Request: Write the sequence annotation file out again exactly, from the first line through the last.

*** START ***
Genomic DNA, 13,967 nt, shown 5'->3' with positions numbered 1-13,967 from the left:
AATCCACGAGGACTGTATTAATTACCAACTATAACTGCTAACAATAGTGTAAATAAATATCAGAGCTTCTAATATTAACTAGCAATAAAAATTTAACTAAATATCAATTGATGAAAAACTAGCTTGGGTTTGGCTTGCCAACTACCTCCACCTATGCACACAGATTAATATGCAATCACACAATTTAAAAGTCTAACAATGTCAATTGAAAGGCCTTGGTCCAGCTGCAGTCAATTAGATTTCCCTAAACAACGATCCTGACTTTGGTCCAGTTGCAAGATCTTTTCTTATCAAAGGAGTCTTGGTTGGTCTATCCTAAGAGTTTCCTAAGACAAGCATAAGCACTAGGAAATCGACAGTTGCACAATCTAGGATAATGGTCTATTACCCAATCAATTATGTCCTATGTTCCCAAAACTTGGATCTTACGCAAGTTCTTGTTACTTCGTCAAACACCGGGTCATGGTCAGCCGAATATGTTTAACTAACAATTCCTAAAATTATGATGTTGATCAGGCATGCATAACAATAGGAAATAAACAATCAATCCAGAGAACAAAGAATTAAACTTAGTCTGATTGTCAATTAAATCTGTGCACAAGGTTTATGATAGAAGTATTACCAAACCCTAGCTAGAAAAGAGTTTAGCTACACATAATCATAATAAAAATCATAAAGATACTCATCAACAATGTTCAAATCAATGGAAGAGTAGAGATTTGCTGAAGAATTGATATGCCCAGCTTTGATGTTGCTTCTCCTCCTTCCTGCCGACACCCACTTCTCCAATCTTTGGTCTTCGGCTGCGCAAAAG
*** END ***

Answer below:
Genomic DNA, 13,967 nt, shown 5'->3' with positions numbered 1-13,967 from the left:
AATCCACGAGGACTGTATTAATTACCAACTATAACTGCTAACAATAGTGTAAATAAATATCAGAGCTTCTAATATTAACTAGCAATAAAAATTTAACTAAATATCAATTGATGAAAAACTAGCTTGGGTTTGGCTTGCCAACTACCTCCACCTATGCACACAGATTAATATGCAATCACACAATTTAAAAGTCTAACAATGTCAATTGAAAGGCCTTGGTCCAGCTGCAGTCAATTAGATTTCCCTAAACAACGATCCTGACTTTGGTCCAGTTGCAAGATCTTTTCTTATCAAAGGAGTCTTGGTTGGTCTATCCTAAGAGTTTCCTAAGACAAGCATAAGCACTAGGAAATCGACAGTTGCACAATCTAGGATAATGGTCTATTACCCAATCAATTATGTCCTATGTTCCCAAAACTTGGATCTTACGCAAGTTCTTGTTACTTCGTCAAACACCGGGTCATGGTCAGCCGAATATGTTTAACTAACAATTCCTAAAATTATGATGTTGATCAGGCATGCATAACAATAGGAAATAAACAATCAATCCAGAGAACAAAGAATTAAACTTAGTCTGATTGTCAATTAAATCTGTGCACAAGGTTTATGATAGAAGTATTACCAAACCCTAGCTAGAAAAGAGTTTAGCTACACATAATCATAATAAAAATCATAAAGATACTCATCAACAATGTTCAAATCAATGGAAGAGTAGAGATTTGCTGAAGAATTGATATGCCCAGCTTTGATGTTGCTTCTCCTCCTTCCTGCCGACACCCACTTCTCCAATCTTTGGTCTTCGGCTGCGCAAAAG